34 84



7.42 .65

7.49 .71


6.12 .60

Factor 3 Personal Responsibility


7.24 .54


7.72 .97

7.40 .72


7.14 .55


7.38 .53

1.26 M.S. .06 n.s.

Note: The ( values refer to the between-group eomparisons between self-ratings of managers (SR) and referent ratings of others (RR) for both Time I and Time 2 of the experiment. For ever)’ faetor at both Tl and T2, N for SR = 20. To ensure paired comparisons, N for RR was also 20 (combined) obser\’ations (df for eaeh comparison = 38) in the analysis. How- ever, the numher of observations that went into eaeh RR is larger, for it averages different ratings from supervisors, peers, and direct reports. In total, there were 20 superiors (one for eaeh manager), 31 peers (1-2 for eaeh manager; 0 = 1.7) and, 67 direct reports (2-4 for each manager; 0 = 2.4). Thus, the average iV for RR = 102, with a range of N = 80 to iV = 140 (per the breakdown of other obser\’ations reported in this note).

” Independent (-test.

* p<.05. **p < .01

tency {t = -5.56, p < .01), and was in the right direction on personal responsibility (t = -1.72, p = .051). These results affirmed that the feedback-coaching did not seem to lead to discrepancy reduction by lowering the self-ratings through negative self-doubt; in- stead, the discrepancy was eliminated by positively raising the others’ ratings of the managers.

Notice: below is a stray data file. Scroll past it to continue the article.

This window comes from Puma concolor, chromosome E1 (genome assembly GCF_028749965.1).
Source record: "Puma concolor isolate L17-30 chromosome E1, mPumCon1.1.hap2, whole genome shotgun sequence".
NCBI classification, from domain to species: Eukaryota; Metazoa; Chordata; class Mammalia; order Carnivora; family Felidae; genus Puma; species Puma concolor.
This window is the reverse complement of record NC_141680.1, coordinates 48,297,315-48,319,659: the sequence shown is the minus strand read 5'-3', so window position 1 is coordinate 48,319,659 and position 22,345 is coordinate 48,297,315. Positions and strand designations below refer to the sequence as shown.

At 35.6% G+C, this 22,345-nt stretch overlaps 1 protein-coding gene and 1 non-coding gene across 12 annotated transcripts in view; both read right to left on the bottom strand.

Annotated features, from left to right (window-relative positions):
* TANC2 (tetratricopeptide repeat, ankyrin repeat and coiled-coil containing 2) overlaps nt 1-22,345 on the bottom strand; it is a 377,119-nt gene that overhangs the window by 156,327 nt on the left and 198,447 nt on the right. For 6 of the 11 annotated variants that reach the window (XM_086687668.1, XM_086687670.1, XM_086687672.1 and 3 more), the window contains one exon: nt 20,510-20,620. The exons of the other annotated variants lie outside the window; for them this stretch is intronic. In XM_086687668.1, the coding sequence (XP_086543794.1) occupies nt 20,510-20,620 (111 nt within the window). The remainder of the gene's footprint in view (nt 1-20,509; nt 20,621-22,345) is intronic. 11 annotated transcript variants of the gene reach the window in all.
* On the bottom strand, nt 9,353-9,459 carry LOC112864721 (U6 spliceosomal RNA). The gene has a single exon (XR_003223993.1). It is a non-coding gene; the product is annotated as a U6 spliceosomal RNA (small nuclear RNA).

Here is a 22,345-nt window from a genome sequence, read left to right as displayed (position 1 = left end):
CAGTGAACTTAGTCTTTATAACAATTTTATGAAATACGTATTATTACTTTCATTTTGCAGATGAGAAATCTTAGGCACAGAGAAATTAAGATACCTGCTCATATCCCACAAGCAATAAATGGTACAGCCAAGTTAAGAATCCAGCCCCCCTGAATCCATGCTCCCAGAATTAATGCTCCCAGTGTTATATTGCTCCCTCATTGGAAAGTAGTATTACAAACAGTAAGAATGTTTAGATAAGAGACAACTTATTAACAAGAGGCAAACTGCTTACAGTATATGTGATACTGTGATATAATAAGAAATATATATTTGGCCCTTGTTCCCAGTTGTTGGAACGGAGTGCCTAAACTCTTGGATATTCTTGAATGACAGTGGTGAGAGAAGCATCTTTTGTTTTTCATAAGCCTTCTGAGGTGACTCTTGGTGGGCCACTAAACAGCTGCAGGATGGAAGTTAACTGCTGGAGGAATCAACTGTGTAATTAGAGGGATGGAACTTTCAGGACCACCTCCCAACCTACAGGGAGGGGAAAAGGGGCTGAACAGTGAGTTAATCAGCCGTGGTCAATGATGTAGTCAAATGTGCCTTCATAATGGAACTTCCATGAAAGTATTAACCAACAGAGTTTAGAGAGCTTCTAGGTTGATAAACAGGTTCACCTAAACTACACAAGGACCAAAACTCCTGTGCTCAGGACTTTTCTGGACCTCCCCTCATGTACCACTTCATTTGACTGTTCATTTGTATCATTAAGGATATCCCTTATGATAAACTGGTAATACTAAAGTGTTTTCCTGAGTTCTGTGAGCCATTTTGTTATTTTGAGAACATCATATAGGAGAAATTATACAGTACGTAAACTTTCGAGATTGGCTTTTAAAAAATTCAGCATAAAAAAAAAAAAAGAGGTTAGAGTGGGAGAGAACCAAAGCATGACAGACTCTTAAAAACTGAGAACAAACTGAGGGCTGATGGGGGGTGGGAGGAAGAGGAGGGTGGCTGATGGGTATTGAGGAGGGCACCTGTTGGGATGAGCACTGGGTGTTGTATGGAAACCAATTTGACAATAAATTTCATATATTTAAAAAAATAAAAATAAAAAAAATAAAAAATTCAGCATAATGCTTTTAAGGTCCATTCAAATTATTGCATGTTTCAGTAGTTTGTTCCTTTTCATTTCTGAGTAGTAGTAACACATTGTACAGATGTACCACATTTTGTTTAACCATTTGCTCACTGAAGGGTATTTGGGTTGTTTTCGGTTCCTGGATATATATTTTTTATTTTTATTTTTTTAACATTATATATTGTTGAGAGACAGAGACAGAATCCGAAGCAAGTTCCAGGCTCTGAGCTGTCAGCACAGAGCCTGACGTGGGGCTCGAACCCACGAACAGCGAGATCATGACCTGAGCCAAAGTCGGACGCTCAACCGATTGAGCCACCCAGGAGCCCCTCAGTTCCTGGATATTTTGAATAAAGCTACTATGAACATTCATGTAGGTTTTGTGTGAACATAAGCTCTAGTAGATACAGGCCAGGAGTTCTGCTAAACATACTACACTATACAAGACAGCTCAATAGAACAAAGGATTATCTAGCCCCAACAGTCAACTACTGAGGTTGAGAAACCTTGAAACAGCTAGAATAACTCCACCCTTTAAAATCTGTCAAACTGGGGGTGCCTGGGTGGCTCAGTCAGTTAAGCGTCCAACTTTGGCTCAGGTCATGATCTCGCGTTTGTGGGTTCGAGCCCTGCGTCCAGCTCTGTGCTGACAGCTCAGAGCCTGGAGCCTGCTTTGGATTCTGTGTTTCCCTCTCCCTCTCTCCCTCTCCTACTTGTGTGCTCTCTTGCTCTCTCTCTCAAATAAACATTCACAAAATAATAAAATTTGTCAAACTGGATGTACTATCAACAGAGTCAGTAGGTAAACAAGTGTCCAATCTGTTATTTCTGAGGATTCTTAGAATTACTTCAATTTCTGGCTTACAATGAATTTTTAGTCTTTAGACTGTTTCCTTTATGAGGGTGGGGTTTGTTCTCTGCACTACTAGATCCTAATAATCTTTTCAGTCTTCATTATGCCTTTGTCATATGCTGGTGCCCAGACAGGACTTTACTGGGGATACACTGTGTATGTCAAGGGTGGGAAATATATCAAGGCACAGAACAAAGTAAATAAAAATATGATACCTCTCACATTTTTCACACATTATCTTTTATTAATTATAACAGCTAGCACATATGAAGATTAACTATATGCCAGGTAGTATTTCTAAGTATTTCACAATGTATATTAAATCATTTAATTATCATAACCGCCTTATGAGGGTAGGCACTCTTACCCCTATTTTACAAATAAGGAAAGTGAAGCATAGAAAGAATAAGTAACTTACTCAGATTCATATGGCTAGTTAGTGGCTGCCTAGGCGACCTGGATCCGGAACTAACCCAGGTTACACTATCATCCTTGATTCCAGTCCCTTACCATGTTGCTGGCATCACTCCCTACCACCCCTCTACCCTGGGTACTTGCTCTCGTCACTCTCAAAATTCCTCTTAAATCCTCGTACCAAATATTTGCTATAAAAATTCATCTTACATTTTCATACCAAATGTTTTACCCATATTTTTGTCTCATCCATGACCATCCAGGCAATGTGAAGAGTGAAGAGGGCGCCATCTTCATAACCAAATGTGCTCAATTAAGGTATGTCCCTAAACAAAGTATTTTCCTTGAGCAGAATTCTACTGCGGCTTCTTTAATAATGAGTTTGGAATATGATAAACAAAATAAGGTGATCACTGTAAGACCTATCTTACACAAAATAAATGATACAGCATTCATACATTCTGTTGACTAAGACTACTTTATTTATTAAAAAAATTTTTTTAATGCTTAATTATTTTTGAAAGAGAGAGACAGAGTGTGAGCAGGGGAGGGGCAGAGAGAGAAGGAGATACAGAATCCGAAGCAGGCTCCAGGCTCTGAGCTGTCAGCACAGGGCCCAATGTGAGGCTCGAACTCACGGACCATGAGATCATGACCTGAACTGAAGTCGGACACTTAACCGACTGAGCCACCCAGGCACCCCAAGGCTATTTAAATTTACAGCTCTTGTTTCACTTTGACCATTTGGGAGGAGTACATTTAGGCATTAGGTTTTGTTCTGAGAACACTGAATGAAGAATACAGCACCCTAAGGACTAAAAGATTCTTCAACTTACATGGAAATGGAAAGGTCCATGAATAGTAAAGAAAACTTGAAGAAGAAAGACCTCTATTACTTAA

Self and Employee Attitudes

Table III shows that for both the managers and their employees, work attitudes signifi- cantly improved following the feedback- coaching. In particular, for the managers’job satisfaction, there was a significant increase in satisfaction with work itself (6.10 to 10.25, t = -7.25, p < .01), supervision (5.25 to 9.75, t = -6.10, p < .01), and coworkers (5.70 to 10.55, t = -3.79, p < .01 ). Man- agers’ organizational commitment also signif- icantly increased (62.10 to 86.50, t = -12.44, p < .01), and their turnover inten- tions decreased significantly from baseline to postintervention period (11.70 to 5.75, t =

6.62, p < .01). Following the pattern of re- sults for the managers, the employees’ job satisfaction significantly increased, as shown by employee satisfaction with work (4.80 to 6.50, t = -4.02, p < .01), supervision (6.00 to 8.28, t = -5.37, p < .01) and co-workers (4.84 to 7.84, t = -6.12, p < .01). Employ- ees’ organizational commitment significantly increased (67.06 to 76.41, t = -4.70, p < .01), and turnover intentions significantly decreased (9.99 to 8.03, t = 3.81, p < .01). Thus, these results indicate that the 360-de- gree feedback combined with the systematic coaching did seem to have a positive impact on both the managers’ and their employees’ work attitudes.


The purpose of this study was to empirically analyze in a field setting the effects that 360- degree feedback combined with systematic coaching had on target managers’ self-aware- ness and attitudes and their employees’ atti- tudes. By combining the systematic coaching with a 360-degree program, we hope to have

360-Degree Feedback with Systematic Coaching 251

Within-Group Analysis of the Rating Discrepancy Between Managers and Referent Others on Each Factor of the Managerial Feedhack Profile (MFP)

Self-Ratings c 0


Factor 1 Behavioral Competence Time 1 Time 2

)f Managers 7.21 7.35

.82 .62 – . 7 3 M.S.

Referent Ratings of Others 0


6.33 7.33 .84 .79